I think the difference that the degree pads make has been that Bonita stands with her hind cannon bones more toward the vertical, instead of way under her. Unfortunately, I can't see that having them on has made any difference to her digging her ramps to stand on.

Another odd thing she does (geez, quite the list!) that I wonder if could be related is that one often can see her pectoral muscles flexing; I wonder if that is due to her shifting more weight to her front end to get off her hind.

anyhow, here is a side view of Bonita "doing the funky"

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Last edited on Wed Mar 27th, 2013 11:48 am by JeanM

JeanM
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 Posted: Wed Mar 27th, 2013 11:44 am
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for comparison, here's a side shot of Bonita standing normally.
(I am struck by how much more I see from studying the photos than from the live horse! I'd never noticed before that big "divet" over her stifles)

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Last edited on Wed Mar 27th, 2013 11:51 am by JeanM

JeanM
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 Posted: Wed Mar 27th, 2013 11:45 am
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and finally, not to overwhelm you... here's a shot from behind, showing her "normal" position

Attachment: 3-23-2013n2.jpg (Downloaded 333 times)

DrDeb
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 Posted: Wed Mar 27th, 2013 07:53 pm
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Jean, thank you very much -- the shot of Bonita standing "normally" will do very very nicely for purposes of publication. She looks just fine there.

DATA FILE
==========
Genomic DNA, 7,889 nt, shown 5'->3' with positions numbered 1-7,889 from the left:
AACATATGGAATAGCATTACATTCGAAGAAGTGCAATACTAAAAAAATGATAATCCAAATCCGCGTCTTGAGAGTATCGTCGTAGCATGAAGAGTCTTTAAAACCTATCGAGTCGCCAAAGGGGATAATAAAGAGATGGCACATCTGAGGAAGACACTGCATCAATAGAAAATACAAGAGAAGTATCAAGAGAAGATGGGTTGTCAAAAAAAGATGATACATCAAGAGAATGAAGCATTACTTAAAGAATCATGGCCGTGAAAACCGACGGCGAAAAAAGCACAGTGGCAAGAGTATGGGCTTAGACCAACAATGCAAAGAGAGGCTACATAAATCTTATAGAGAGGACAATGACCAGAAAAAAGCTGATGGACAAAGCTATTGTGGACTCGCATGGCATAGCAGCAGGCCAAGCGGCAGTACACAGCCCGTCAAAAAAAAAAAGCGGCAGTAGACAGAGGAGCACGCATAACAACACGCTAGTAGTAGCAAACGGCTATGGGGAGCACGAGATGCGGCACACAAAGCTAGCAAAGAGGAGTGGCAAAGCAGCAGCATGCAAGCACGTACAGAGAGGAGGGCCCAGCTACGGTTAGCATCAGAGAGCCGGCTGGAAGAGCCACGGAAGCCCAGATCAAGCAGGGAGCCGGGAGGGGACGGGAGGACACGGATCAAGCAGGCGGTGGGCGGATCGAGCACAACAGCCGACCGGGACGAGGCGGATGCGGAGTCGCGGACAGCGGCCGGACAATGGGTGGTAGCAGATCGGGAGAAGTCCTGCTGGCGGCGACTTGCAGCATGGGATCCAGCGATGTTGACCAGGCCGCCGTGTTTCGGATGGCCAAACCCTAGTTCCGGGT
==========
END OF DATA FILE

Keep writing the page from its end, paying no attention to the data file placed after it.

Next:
The "divot" over her stifle is a normal feature of surface anatomy. It is the soft spot associated with the side aspect of the lower end of the quadriceps muscle complex, where it terminates above the lateral aspect of the patella. All horses have them; take a look.

As to the crossed hind legs -- there's no particular significance to this, either. Some horses learn to stand this way if they happen to learn to scratch one hind leg with the other. Most horses never learn to do this.

However, the "standing under" behind, the need for wedge pads, and the digging of the ramps for the hind feet is significant. What this signals is that the horse is trying to relieve what feels to it like excessive tightness in the tendons and other long structures that lie along the rear aspect of the hind limb, extending all the way from the lower back down to the bottom of the hind coffin bone.

There are two disease processes you need to investigate with regards to this: one is the possibility that the horse is developing navicular disease, and the other is that it is in the early stages of DSLD. That when you and your farrier removed the hind wedge pads she did not get any better is somewhat significant. Your veterinarian will have to be the one to pursue these ideas with.